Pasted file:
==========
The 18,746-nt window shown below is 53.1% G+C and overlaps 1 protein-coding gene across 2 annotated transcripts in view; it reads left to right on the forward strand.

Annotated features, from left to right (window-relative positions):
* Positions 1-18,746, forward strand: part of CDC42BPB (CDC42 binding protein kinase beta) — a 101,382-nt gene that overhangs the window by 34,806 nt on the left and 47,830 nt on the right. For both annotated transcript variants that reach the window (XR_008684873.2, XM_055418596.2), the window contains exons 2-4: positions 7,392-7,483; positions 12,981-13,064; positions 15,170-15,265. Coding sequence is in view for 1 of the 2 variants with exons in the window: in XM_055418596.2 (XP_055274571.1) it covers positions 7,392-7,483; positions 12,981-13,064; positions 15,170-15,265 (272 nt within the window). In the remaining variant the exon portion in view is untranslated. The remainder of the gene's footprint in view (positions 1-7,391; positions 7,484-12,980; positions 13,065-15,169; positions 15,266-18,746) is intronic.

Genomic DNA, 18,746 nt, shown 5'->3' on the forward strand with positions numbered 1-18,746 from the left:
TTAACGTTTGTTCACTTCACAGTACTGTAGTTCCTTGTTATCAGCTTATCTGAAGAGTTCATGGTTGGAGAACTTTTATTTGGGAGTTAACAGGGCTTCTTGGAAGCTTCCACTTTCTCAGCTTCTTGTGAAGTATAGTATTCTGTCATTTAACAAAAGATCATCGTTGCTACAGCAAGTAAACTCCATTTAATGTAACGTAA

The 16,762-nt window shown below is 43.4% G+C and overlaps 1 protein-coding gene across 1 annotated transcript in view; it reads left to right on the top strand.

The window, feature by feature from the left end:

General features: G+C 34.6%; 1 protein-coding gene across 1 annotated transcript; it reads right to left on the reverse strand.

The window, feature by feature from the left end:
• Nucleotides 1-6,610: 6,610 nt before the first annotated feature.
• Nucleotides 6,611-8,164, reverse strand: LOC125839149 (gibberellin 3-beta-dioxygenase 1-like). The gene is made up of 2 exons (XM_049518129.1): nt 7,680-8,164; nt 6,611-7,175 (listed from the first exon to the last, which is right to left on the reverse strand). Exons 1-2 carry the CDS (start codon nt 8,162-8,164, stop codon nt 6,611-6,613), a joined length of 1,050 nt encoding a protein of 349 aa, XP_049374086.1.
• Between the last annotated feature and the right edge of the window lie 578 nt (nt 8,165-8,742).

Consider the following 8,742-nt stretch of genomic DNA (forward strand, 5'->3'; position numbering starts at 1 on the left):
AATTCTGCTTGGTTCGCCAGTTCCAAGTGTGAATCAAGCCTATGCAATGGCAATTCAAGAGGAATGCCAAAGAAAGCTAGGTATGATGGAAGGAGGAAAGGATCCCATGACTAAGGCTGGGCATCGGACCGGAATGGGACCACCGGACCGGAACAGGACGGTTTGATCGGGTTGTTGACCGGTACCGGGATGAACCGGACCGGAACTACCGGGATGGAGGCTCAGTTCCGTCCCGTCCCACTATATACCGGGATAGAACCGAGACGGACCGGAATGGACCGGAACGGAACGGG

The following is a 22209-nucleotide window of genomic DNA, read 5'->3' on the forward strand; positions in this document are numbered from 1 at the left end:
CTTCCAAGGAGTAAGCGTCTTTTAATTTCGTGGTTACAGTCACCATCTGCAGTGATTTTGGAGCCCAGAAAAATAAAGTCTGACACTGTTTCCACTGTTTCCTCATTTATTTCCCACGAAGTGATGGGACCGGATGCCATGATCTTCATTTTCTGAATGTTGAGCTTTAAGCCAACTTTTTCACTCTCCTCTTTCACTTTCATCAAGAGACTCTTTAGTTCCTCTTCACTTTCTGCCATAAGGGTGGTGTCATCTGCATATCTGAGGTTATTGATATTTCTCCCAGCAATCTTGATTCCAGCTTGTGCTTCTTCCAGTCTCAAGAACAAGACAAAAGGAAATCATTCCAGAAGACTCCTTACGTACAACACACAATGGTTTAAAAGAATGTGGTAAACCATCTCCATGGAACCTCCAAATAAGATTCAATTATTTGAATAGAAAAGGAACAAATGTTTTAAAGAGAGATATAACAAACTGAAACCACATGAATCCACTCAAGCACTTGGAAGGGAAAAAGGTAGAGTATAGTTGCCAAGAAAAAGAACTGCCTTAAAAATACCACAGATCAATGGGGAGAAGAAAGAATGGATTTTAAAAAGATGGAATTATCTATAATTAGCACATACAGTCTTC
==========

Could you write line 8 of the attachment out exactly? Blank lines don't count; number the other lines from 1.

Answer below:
General features: G+C 34.6%; 1 protein-coding gene across 1 annotated transcript; it reads right to left on the reverse strand.